MBA Students are Chasing the New Green

tealtavatarTeal Tigner
Corporate Outreach Specialist
Clean Air-Cool Planet

Ten years ago, the majority of students applying for and enrolling in MBA programs were interested in one thing: the investment banking fast track. That’s not to say that finance has lost its allure. Quite the contrary; it is still the most popular concentration in business school. But it’s taken on some interesting perspectives in the last five to ten years. Business students have caught on to the urgency surrounding environmental issues and are demanding courses relating to carbon finance, founding and running non-profit organizations, corporate social responsibility, and the business impacts of environmental policy.

As a current MBA student at NYU Stern, my specialization is Social Impact and Innovation. What does that mean? Well, essentially it’s the business side of environmental development and responsibility. In courses such as “Energy and The Environment,” “Sustainable Social Entrepreneurship,” “Social Venture Capital,” and “Corporate Social Responsibility,” SII students learn about and analyze how today’s social and environmental problems (will and do) affect modern corporations. And, because we are business students, we then try to construct profitable business models aimed at solving the same issues that Clean Air-Cool Planet tackles every day.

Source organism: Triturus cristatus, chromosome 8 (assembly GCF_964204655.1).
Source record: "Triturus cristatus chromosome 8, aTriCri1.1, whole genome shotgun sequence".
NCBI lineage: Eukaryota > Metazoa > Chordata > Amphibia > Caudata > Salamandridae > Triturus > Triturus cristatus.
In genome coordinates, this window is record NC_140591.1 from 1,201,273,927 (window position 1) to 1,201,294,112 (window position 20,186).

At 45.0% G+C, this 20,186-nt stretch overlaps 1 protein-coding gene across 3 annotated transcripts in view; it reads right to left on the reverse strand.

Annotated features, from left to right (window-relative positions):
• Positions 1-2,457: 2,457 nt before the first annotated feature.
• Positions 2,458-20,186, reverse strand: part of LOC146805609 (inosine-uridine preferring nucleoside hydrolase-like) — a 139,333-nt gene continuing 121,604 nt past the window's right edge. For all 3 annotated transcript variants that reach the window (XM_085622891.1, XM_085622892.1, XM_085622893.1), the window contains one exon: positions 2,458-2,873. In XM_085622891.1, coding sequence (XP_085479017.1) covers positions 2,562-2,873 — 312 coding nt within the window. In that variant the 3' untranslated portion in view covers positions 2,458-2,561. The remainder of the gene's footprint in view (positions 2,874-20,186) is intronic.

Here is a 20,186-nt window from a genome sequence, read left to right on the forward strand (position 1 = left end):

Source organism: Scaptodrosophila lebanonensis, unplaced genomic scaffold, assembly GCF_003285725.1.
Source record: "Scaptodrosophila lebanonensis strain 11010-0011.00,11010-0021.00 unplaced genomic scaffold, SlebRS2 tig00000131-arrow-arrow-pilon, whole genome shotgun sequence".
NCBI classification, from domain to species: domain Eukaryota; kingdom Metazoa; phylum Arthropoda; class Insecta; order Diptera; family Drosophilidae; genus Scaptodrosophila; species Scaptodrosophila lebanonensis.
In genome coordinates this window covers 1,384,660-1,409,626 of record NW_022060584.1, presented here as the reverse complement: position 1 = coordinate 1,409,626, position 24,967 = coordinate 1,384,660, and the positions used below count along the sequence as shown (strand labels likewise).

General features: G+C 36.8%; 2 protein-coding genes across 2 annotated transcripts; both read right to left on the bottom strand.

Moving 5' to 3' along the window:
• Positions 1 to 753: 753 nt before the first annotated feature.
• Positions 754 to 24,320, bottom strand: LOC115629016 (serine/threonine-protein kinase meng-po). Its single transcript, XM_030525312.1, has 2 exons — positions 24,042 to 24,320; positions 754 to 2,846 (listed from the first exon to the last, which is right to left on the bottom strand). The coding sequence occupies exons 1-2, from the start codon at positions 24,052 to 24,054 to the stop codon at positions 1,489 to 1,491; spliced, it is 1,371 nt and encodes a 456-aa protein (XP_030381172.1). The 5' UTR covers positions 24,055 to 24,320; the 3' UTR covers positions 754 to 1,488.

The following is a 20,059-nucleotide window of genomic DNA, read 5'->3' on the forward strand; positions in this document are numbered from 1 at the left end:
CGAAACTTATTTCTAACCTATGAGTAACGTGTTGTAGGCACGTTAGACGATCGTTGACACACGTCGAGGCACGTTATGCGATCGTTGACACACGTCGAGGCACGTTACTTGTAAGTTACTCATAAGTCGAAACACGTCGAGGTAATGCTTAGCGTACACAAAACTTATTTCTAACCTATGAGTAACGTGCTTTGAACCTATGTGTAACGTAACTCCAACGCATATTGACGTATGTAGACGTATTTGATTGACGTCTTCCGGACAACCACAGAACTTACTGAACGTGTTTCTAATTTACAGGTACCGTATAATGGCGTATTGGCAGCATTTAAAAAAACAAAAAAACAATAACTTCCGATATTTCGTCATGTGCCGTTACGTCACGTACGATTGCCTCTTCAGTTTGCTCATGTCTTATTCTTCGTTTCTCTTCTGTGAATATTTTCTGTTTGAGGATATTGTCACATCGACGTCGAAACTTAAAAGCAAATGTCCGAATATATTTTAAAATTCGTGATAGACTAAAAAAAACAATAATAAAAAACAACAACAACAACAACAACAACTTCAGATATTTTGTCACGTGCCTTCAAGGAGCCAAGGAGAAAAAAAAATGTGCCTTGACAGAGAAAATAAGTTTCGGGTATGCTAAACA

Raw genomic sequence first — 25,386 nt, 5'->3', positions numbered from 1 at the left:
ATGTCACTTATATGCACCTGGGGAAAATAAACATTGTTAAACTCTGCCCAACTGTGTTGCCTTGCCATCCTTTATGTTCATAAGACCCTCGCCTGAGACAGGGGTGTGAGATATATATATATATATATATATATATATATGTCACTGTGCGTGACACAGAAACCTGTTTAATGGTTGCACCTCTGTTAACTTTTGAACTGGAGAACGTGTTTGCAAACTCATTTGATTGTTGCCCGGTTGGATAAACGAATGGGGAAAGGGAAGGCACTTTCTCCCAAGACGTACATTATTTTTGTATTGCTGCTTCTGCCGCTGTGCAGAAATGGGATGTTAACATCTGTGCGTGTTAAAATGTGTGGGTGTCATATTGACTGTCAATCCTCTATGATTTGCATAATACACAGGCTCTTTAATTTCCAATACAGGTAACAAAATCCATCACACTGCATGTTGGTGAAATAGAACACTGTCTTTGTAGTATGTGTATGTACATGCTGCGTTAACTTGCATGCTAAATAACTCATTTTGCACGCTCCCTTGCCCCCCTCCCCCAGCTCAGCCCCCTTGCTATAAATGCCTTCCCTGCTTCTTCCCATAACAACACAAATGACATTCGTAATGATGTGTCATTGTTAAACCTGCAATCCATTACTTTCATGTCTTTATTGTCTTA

Today’s student organizations are a further testament to this MBA evolution. The student groups I see on campus today have morphed from “those hippies who protest everything” into hybrid organizations of environmentalists, Chief Sustainability Officer hopefuls, and financiers who want to structure the newest version of a cap-and-trade bill. One of these groups, the Social Enterprise Association (SEA – of which I’m a member), was started at Stern’s business school. Together with the NYU community, SEA has sponsored sell-out events featuring the likes of Van Jones discussing “Where the Market Meets the Environment.” These events inevitably include student panels, but what I’ve found especially cool, for lack of a better word, is that the panelists come from all walks: the law school, the school of public policy, the undergraduate college, and Stern.

This should encourage those of us in the struggle to find a solution for global warming. The historic disconnect between the non-profit and for-profit sectors is notorious. The fact that today’s students are meshing the two worlds and exchanging ideas in the quest for a common solution is a very good sign of things to come.

What I have found to be one of the more interesting facets of this new green MBA tract is that “cut-throat” business students are extensively engaging with “crunchy” environmentalists and vice versa. Moreover, they’re starting to understand each other’s perspectives. Today’s MBA students seem to recognize that which Clean Air-Cool Planet has been professing for years: if we’re going to have a real, workable solution to global warming, it needs to be practical. In some instances that means that green profits will impact the corporate bottom line; in others, profits will imply environmental boons. Furthermore, in today’s economy, we need solutions that create jobs and make money while doing good and solving an urgent global problem. Today’s crop of MBAs is doing just that by charging ahead with for-profit, non-profit, sustainable, and innovative solutions to the (business) world’s problem of climate change. And really, at the end of the day, that’s what it’s all about.

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